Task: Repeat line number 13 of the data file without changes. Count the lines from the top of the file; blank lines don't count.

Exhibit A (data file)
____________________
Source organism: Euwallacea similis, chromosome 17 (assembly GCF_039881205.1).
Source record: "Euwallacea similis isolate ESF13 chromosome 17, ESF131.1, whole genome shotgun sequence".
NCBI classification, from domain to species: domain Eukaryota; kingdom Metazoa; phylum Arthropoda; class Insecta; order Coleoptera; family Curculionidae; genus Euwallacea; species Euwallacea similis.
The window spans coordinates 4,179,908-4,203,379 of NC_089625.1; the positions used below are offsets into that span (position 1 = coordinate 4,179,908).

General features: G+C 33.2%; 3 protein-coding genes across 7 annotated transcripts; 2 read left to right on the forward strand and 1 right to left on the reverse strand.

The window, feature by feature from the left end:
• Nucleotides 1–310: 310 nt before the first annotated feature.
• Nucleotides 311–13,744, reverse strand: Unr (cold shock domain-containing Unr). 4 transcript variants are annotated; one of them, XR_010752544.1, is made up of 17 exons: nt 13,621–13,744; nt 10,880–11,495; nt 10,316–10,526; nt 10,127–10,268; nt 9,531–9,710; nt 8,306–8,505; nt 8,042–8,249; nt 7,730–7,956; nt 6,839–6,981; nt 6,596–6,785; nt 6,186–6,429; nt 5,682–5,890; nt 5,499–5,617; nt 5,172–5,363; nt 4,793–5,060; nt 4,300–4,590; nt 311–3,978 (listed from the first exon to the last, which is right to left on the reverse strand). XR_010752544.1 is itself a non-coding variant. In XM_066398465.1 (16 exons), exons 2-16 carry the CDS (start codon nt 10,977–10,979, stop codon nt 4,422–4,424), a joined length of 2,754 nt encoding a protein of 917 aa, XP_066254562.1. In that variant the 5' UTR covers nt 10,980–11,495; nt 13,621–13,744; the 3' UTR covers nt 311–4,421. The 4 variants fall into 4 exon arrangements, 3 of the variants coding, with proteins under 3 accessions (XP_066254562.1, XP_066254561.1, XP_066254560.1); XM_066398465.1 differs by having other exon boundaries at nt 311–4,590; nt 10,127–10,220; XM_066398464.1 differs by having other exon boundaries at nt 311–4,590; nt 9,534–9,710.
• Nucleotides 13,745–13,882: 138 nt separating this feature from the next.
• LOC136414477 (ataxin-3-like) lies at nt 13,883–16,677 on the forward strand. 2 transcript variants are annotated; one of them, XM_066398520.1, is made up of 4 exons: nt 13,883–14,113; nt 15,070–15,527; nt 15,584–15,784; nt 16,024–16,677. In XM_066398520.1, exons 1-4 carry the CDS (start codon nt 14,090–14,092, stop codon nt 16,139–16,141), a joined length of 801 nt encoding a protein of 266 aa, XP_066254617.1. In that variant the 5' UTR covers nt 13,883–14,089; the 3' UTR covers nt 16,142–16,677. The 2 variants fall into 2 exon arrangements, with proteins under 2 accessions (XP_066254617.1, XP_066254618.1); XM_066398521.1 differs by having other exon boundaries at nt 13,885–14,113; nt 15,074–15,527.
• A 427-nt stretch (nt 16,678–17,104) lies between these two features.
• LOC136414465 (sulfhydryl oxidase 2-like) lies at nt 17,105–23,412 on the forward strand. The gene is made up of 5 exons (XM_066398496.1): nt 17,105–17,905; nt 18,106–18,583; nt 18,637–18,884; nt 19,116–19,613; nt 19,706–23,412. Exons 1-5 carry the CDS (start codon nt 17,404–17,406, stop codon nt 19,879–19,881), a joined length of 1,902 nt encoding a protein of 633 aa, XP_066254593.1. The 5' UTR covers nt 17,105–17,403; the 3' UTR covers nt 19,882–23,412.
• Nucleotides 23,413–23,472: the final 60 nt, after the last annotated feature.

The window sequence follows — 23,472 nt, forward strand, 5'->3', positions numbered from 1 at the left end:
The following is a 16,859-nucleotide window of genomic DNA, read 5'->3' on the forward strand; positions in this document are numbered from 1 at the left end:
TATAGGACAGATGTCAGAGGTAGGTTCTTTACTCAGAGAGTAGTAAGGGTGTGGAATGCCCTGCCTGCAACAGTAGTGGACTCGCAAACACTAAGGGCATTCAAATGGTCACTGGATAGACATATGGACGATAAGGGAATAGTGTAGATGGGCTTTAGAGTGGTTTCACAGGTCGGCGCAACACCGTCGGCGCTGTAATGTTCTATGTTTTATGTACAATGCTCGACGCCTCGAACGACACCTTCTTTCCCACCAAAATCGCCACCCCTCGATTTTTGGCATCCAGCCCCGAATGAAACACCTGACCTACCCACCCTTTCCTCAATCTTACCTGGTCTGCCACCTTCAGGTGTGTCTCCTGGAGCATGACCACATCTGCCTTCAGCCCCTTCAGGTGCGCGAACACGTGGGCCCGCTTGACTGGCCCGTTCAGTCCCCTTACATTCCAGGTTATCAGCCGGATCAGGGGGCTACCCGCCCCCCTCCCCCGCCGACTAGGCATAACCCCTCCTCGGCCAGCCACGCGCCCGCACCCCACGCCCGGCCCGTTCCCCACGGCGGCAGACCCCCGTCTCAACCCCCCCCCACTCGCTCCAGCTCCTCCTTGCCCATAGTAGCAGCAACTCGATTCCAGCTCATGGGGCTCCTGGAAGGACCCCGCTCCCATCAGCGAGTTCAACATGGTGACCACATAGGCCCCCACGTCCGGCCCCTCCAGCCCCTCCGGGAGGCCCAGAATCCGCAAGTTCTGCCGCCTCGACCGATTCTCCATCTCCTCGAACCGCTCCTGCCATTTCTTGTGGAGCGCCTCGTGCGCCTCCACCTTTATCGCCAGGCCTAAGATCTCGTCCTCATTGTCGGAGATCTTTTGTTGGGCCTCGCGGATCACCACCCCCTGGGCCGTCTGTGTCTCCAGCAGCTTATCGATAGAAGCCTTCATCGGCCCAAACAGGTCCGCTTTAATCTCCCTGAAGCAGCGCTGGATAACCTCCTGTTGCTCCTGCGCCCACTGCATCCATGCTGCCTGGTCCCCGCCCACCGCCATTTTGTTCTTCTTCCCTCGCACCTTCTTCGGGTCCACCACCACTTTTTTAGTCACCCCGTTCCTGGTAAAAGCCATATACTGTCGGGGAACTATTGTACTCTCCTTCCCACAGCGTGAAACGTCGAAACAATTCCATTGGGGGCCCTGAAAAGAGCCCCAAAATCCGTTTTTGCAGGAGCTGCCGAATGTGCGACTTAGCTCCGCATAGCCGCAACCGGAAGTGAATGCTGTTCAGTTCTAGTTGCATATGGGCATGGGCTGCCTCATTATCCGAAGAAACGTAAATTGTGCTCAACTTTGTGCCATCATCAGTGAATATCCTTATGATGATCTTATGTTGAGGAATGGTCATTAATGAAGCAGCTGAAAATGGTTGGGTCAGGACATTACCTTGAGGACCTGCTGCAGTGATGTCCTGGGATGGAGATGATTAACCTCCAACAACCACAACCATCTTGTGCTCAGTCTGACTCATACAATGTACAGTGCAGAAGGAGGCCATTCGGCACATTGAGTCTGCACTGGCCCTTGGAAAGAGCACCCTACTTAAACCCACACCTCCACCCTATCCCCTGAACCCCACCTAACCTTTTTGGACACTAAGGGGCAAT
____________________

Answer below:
• Nucleotides 23,413–23,472: the final 60 nt, after the last annotated feature.